- Bang in the middle, right upfront
July 13, 2013
As the Arab Spring turns into an autumn, especially in Egypt, we ought to carefully consider just who props up radical groups across the Middle East,…
- Deflating victim Narendra Modi
July 6, 2013
With the CBI chargesheet in the Ishrat case, the carefully crafted Modi-versus-The Rest campaign has gone for a toss.
- It's time we moved mountains
July 6, 2013
Lamenting the tragedy of Uttarakhand isn't enough, we need to set up a commission to manage natural hazards, says KS Valdiya.
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Great ma'am theory
Indians, like the Chinese, make for very pushy parents. This is a very well-known fact. But the idea of coaching a foetus (' Womb Tuitions', May 19) to supposed greatness is quite outrageous really. There is nothing scientific about many of the ideas these programmes propagate and sell. In fact, some of them sound like pure mumbo jumbo and should serve as a warning of some sort. They thrive only because we want our children to think and act like great men even before their brains and bodies are fully formed. These businesses should be at least asked to explain their methods, if not be subjected to immediate checks and regulations.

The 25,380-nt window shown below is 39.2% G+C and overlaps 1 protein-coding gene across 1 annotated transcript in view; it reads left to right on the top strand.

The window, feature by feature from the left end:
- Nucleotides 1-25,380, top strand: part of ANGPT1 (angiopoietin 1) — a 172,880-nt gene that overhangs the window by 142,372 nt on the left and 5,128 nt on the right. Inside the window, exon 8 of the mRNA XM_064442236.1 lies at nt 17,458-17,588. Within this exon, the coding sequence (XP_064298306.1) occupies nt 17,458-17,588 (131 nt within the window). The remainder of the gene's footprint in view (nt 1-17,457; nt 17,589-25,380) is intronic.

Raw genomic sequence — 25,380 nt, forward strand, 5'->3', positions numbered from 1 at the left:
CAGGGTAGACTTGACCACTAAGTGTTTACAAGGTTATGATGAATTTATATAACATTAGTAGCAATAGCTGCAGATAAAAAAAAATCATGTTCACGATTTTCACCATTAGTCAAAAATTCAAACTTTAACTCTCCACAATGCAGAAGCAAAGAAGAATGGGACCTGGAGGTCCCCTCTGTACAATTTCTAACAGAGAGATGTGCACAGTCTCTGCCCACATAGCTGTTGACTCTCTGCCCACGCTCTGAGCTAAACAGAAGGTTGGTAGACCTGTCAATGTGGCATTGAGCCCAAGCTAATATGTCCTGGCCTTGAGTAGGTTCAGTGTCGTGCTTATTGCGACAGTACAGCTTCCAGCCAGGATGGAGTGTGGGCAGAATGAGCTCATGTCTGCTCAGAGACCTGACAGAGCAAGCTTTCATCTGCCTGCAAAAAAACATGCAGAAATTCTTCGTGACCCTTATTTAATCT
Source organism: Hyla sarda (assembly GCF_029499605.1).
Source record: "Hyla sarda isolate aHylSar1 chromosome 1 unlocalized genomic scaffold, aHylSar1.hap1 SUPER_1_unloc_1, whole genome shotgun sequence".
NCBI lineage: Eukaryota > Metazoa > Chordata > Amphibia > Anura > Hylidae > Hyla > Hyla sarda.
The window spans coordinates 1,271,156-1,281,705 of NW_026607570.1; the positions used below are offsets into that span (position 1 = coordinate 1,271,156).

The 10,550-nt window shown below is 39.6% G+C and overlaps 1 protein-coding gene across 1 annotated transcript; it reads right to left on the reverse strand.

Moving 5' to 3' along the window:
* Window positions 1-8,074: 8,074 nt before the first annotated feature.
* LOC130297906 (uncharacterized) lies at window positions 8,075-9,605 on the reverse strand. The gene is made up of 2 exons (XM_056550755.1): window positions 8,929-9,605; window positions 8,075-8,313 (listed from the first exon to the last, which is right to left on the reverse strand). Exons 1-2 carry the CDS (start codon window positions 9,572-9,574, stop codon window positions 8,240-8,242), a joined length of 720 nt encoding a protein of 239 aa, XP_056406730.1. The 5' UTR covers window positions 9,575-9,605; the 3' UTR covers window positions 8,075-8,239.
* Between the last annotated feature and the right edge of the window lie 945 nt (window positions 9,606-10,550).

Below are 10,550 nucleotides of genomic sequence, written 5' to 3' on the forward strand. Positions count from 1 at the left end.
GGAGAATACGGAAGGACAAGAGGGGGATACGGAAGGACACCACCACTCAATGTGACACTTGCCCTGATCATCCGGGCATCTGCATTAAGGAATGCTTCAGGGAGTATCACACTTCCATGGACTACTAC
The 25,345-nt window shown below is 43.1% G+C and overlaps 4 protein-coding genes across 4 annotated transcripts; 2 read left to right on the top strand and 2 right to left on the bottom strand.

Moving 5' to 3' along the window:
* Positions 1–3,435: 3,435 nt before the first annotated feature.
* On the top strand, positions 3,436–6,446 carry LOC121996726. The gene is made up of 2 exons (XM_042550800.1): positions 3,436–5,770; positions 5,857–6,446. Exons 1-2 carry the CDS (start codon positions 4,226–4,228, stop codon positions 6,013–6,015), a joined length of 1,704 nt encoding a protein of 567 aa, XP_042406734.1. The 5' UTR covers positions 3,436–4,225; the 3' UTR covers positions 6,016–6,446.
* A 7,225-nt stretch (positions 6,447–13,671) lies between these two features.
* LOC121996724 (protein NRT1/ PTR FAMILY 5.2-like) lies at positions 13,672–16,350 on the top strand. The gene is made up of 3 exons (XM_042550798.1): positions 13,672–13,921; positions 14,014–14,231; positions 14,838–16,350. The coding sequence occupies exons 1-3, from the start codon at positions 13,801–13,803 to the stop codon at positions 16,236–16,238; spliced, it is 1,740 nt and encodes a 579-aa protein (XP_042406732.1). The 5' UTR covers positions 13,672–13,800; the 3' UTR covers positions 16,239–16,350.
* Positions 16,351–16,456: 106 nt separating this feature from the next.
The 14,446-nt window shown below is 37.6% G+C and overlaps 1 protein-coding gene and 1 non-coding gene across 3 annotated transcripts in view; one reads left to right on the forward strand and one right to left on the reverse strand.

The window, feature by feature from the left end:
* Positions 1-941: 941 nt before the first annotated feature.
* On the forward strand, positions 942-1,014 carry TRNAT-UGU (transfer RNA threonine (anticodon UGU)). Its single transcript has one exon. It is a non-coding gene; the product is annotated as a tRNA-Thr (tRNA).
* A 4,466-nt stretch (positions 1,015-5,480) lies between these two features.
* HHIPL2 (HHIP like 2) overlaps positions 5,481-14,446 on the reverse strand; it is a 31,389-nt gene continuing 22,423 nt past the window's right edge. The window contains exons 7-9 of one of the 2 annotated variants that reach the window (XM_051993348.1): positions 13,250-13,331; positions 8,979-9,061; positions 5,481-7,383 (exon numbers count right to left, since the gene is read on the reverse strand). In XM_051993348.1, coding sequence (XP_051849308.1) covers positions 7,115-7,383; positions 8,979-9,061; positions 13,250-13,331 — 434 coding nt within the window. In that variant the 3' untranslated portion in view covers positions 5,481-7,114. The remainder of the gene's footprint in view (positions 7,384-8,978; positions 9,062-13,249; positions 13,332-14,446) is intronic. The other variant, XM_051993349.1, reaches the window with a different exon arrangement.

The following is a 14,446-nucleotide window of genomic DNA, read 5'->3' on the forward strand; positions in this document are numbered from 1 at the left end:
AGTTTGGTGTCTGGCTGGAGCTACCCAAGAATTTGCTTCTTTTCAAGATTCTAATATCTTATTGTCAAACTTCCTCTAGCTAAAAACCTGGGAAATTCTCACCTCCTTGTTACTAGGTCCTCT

Neelima Pande, via email
A 'kapil' of issues
The IPL (Cover story, May 26) has every thing: cricket in its most delinquent form, 'able' administrators;superstar owners who brazenly smoke in public and belligerently scold sincere security guards;a 'kiddie' owner of a franchise who finds the asking of a Blackberry pin to be indecent but kisses film stars in public;and much else that grabs attention. But the IPL does not have Kapil Dev. He never claimed that he started the original T20 league in India, but he fears none, and never sought amnesty. Besides, his silence could not be bought too. The IPL has everything, but cricket lovers in India have Kapil Dev. Let IPL go and Kapil Dev stand tall.
Ram R, via email
Your story and graphic on Mount Everest getting overcrowded (' It's crowded at the top', May 26) and deaths resulting from that was very informative and commendable. But I would like to point out that the estimates for costs are still on the lower side. Packages that involve training and guidance up to the summit of Everest can cost up to Rs 60 lakh, depending on how famous the operator is and the quality of facilities provided. And medical check-ups are not always done before even just trekking to base camp. Mt. Everest is also the world's highest rubbish dump;I have been told that many tonnes of rubbish are found on the peak itself.
Shubham Banerjee, via email
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